Mindfully Processing Anxiety with your Teen

Parents of teens of young adults often ask me to help their children conquer anxiety. Managing anxiety, worry, school refusal, or behavioral issues starts with parents being able to acknowledge, process, and work through their own anxiety in the moment. Although it can seem difficulty, using mindfulness to check-in with our own feelings can help us to better soothe and process the anxiety of our teens. 

Here are three skills I teach the parents who come into my office: 

1. Check-In with Yourself

Although it can be difficult not to react in the moment, one of the wisest things parents can do when their teen is feeling anxious is to take 5 seconds to check-in with how they are feeling. Just like when teens were babies, they can pick up on even the feelings you aren't vocalizing. Thus, before engaging with your teen take 5 seconds to ask yourself, "What am I feeling in this moment? Where do I feel this feeling in my body?" Then take another 5 seconds to calm your mind and body before speaking your teen. If your teen senses that you are calm and at peace within yourself they will feel safe, and you will have a solid foundation on which to begin your conversation.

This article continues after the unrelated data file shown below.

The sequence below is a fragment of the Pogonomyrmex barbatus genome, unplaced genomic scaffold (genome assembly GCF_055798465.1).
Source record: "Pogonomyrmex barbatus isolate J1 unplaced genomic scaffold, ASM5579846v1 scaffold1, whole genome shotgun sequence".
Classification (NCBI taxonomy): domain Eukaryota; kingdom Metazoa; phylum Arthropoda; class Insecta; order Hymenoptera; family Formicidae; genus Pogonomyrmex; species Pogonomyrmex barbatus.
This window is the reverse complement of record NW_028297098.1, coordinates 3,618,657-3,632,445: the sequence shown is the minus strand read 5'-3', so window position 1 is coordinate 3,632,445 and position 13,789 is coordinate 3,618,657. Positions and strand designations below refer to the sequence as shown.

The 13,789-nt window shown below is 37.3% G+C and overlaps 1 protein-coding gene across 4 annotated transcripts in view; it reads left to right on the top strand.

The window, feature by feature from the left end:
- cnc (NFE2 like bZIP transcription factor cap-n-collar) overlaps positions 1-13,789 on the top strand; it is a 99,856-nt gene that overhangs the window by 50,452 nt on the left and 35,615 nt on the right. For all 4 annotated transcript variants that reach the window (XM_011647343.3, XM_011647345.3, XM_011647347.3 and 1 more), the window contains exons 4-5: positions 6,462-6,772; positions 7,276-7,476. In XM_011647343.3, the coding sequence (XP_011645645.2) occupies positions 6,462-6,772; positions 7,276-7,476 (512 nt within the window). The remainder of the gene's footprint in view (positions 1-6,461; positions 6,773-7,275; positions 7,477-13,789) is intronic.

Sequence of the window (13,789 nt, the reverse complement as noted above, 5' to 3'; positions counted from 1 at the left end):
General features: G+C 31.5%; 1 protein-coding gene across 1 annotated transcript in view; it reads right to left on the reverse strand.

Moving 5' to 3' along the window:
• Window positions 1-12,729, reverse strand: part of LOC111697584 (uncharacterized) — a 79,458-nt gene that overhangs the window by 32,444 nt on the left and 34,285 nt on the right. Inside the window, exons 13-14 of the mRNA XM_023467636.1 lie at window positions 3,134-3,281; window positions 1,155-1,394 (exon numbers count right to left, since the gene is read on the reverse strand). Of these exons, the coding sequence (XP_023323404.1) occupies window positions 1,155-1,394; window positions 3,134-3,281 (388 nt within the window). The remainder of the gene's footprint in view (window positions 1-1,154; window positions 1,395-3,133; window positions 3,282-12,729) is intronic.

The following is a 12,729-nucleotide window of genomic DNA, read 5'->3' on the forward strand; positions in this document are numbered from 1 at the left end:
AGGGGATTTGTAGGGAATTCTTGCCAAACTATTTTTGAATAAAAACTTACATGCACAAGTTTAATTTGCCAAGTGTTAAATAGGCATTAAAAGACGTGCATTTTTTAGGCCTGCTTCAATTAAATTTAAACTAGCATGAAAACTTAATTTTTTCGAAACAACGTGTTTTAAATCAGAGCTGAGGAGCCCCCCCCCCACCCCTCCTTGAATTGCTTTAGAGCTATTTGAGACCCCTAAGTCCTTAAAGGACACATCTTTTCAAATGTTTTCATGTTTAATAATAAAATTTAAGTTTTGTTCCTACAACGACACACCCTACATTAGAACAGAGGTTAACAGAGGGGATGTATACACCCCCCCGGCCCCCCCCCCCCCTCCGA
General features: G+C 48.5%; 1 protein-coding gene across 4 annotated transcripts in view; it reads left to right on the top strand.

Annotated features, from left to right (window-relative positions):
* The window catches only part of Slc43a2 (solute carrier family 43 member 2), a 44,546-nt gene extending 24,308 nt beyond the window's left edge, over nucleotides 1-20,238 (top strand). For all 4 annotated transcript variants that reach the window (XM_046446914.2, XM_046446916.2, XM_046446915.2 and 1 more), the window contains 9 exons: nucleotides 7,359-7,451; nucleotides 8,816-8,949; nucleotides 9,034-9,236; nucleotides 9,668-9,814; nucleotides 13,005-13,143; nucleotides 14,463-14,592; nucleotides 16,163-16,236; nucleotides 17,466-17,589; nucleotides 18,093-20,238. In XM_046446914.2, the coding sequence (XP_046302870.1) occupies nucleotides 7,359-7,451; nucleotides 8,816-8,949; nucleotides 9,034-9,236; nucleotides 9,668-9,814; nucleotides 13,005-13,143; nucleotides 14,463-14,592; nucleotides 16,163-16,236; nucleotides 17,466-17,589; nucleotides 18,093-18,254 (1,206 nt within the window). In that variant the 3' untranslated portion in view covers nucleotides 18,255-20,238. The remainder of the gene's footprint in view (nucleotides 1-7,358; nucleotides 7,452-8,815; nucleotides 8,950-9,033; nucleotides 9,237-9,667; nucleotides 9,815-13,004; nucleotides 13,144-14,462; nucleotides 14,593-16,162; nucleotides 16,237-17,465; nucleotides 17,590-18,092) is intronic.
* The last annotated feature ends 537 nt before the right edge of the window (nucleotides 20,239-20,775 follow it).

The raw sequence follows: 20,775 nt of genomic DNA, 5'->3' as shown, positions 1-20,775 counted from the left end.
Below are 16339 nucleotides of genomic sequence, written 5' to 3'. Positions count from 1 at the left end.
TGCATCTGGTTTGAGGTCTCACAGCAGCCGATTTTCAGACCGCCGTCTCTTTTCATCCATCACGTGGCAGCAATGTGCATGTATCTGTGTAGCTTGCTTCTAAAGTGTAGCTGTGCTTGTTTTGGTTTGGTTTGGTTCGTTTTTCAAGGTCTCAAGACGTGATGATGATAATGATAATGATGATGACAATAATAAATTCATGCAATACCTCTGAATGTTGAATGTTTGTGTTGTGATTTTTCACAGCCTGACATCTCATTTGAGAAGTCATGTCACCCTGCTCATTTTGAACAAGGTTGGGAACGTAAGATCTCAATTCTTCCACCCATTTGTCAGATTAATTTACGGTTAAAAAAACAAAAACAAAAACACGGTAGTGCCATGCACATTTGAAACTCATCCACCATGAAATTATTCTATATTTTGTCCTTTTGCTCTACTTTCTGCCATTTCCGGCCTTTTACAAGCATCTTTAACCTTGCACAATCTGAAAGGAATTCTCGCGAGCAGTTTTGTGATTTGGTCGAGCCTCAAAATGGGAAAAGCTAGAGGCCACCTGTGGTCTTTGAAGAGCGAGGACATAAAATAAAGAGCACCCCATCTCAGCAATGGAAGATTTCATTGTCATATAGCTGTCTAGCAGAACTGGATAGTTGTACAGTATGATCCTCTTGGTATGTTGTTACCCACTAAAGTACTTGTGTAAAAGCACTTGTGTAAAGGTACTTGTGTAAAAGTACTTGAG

2. Take a Curious Stance. Don't Fix. 

Once you have had a chance to feel calm within yourself it is time to check-in with teen. Many parents fall into the trap of immediately trying to "fix" their teen's anxiety. Although this comes from a very good place within them, it often creates power struggles. Instead take a curious stance. Ask questions like, "Can you tell me what you are feeling right now? Tell me more about that? Do you feel anxiety any specific place in your body?" 

Taking a curious stance does three things. It helps your teen to tune into their own process, develop their own solutions, and it positions you as their safe supporter rather than the "fixer." 

3. Say it in 10 Words or Less. 

Sometimes you will feel that it's important to convey a specific message to your teen. Perhaps you are worried that some of their behaviors are hurtful or will put them in harms way. However, parents often make the mistake of spending long periods of time lecturing, explaining, or talking to their teens about the things they are worried about. 

Instead, challenge yourself to convey your message in 10 words or less and come from a place of caring rather than a place of blame. For example, "I worry when you engage in self-harm," or, "Your grades show me that you need more support."